After the first meeting, ( handed A documentation of some project examples. ( does not regard the use of the model/endoscope combination as necessary for such a simple brief. ( considers that it could be convenient for communicating with third parties (management committees, agents etc.) on larger projects. ( does not expect the images of the 1:200 scale model to produce a particularly plastic impression; textures will be indistinguishable and the model will seem flatter than in reality.

A has experience with sketch models only and also thinks that the medium will be unnecessary for the present design project. A does however expect that the medium will improve cornmunication by making the design easier to explain - it will certainly make matters clearer for non-professionals. A is unable to say whether use of the medium will make the design any better, but states the intention to use it to check how the design looks and whether it is feasible.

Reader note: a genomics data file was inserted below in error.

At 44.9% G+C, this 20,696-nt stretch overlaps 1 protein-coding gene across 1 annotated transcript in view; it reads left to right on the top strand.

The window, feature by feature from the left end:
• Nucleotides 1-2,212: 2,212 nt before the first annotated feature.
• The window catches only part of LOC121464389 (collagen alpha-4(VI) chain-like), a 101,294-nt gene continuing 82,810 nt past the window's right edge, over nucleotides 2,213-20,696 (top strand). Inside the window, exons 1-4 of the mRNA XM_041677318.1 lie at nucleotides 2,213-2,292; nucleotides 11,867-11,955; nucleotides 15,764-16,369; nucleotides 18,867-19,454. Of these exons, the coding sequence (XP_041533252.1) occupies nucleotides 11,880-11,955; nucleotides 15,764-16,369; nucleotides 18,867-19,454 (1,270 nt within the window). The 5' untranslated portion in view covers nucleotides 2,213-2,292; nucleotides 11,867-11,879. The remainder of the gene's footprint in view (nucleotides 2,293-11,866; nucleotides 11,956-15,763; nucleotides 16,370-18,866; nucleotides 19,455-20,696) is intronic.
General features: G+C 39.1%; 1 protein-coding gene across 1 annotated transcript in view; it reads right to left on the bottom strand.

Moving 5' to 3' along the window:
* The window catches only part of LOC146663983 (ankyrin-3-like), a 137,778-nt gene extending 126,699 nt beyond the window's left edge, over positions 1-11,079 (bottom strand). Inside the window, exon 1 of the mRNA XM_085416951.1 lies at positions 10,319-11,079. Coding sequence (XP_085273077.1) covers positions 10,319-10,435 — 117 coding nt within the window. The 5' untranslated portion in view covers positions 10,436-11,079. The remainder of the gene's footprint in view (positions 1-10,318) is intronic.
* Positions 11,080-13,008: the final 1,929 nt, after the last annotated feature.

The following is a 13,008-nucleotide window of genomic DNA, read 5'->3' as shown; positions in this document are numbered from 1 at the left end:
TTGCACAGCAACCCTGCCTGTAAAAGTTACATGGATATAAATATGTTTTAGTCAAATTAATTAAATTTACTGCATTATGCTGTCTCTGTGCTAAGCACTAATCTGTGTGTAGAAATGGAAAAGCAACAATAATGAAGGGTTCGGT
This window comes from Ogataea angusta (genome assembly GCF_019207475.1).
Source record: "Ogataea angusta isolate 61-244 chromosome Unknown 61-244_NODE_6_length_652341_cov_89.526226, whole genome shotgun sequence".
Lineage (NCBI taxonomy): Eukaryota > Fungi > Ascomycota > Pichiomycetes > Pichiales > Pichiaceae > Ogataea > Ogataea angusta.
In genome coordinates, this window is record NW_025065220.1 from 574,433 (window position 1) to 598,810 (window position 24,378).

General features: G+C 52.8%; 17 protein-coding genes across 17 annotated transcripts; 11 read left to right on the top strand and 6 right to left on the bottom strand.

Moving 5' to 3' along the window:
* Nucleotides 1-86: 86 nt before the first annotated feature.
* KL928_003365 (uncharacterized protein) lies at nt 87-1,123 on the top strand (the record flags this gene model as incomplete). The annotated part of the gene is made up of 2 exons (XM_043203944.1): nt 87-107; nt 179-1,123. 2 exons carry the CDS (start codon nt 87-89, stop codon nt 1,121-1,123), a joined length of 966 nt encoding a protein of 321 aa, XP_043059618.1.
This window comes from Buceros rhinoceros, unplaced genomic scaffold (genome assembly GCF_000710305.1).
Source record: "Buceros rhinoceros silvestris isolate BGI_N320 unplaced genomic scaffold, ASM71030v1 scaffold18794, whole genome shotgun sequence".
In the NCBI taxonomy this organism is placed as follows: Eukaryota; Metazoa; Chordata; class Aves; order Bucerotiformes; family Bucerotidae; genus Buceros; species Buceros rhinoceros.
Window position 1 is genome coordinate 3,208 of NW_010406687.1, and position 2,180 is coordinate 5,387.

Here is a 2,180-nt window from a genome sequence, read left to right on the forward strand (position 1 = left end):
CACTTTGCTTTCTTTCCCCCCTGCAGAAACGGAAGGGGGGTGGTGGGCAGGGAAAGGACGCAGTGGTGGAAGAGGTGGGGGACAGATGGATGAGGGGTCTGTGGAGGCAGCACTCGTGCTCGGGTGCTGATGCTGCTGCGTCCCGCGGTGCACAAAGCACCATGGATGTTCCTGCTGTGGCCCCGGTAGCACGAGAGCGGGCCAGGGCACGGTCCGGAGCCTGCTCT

At the final presentation, the scale model was available for inspection; C preferred it above other media. ( thought a videotape presentation of this kind was over too quickly and frequently felt a need to pause the motion in order to look around. ( also considered the scale model insufficiently elaborated for a recordingofthis kind. C found the medium a pleasant one (recognizable plasticity, balconies, piers) but did not consider it essential. As positive features of the endoscope images, ( mentioned the realistic atmosphere, information and plasticity. Drawbacks were colour, the lack of texture, over-prominent irregularities and too abstract a representation of the surroundings. ( argues for the use of realistic information such as colour, and warns against use of the medium at too early a stage because it can give a distorted impression, particularly for nonexperts. ( found that the tape helped in the evaluation of certain details (e.g. plasticity) better than it did for other, larger aspects of the plan. Computer visualization would also be a good way of presenting alternatives.